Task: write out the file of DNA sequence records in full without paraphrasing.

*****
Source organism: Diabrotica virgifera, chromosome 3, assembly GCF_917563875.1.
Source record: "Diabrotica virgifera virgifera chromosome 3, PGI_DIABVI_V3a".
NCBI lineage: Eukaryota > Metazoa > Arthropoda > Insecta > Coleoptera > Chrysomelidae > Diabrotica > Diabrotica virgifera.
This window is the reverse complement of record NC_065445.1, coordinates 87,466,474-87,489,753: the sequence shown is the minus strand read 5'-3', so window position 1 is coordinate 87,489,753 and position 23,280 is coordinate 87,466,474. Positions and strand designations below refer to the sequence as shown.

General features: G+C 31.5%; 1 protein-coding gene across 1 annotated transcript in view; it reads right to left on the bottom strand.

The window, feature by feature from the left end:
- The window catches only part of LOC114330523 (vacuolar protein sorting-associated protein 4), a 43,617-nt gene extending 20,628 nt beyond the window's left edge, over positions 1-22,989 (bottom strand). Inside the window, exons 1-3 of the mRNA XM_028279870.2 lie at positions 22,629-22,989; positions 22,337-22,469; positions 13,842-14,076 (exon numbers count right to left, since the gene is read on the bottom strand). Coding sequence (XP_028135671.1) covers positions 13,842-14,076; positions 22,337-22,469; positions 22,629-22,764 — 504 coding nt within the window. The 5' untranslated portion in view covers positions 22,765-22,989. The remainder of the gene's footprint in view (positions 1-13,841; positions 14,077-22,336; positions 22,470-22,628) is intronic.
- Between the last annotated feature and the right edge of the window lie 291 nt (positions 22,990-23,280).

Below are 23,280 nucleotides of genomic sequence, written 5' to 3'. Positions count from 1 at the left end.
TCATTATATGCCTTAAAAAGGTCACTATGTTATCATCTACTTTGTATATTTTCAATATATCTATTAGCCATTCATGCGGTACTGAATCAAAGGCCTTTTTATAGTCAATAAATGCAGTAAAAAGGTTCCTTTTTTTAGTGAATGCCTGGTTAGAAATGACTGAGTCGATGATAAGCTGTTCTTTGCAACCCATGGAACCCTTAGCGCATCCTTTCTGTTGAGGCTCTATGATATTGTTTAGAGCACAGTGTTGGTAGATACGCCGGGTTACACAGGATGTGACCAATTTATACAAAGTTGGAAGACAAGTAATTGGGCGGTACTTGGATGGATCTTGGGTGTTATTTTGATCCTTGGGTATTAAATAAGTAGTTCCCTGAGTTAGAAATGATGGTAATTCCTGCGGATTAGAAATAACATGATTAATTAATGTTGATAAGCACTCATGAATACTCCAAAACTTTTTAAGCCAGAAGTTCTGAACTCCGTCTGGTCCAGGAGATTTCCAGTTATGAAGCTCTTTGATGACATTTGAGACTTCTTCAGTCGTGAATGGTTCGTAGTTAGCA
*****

Source organism: Diabrotica virgifera, chromosome 3, assembly GCF_917563875.1.
Source record: "Diabrotica virgifera virgifera chromosome 3, PGI_DIABVI_V3a".
NCBI lineage: Eukaryota > Metazoa > Arthropoda > Insecta > Coleoptera > Chrysomelidae > Diabrotica > Diabrotica virgifera.
This window is the reverse complement of record NC_065445.1, coordinates 87,466,474-87,489,753: the sequence shown is the minus strand read 5'-3', so window position 1 is coordinate 87,489,753 and position 23,280 is coordinate 87,466,474. Positions and strand designations below refer to the sequence as shown.

General features: G+C 31.5%; 1 protein-coding gene across 1 annotated transcript in view; it reads right to left on the bottom strand.

The window, feature by feature from the left end:
- The window catches only part of LOC114330523 (vacuolar protein sorting-associated protein 4), a 43,617-nt gene extending 20,628 nt beyond the window's left edge, over positions 1-22,989 (bottom strand). Inside the window, exons 1-3 of the mRNA XM_028279870.2 lie at positions 22,629-22,989; positions 22,337-22,469; positions 13,842-14,076 (exon numbers count right to left, since the gene is read on the bottom strand). Coding sequence (XP_028135671.1) covers positions 13,842-14,076; positions 22,337-22,469; positions 22,629-22,764 — 504 coding nt within the window. The 5' untranslated portion in view covers positions 22,765-22,989. The remainder of the gene's footprint in view (positions 1-13,841; positions 14,077-22,336; positions 22,470-22,628) is intronic.
- Between the last annotated feature and the right edge of the window lie 291 nt (positions 22,990-23,280).

Below are 23,280 nucleotides of genomic sequence, written 5' to 3'. Positions count from 1 at the left end.
TCATTATATGCCTTAAAAAGGTCACTATGTTATCATCTACTTTGTATATTTTCAATATATCTATTAGCCATTCATGCGGTACTGAATCAAAGGCCTTTTTATAGTCAATAAATGCAGTAAAAAGGTTCCTTTTTTTAGTGAATGCCTGGTTAGAAATGACTGAGTCGATGATAAGCTGTTCTTTGCAACCCATGGAACCCTTAGCGCATCCTTTCTGTTGAGGCTCTATGATATTGTTTAGAGCACAGTGTTGGTAGATACGCCGGGTTACACAGGATGTGACCAATTTATACAAAGTTGGAAGACAAGTAATTGGGCGGTACTTGGATGGATCTTGGGTGTTATTTTGATCCTTGGGTATTAAATAAGTAGTTCCCTGAGTTAGAAATGATGGTAATTCCTGCGGATTAGAAATAACATGATTAATTAATGTTGATAAGCACTCATGAATACTCCAAAACTTTTTAAGCCAGAAGTTCTGAACTCCGTCTGGTCCAGGAGATTTCCAGTTATGAAGCTCTTTGATGACATTTGAGACTTCTTCAGTCGTGAATGGTTCGTAGTTAGCA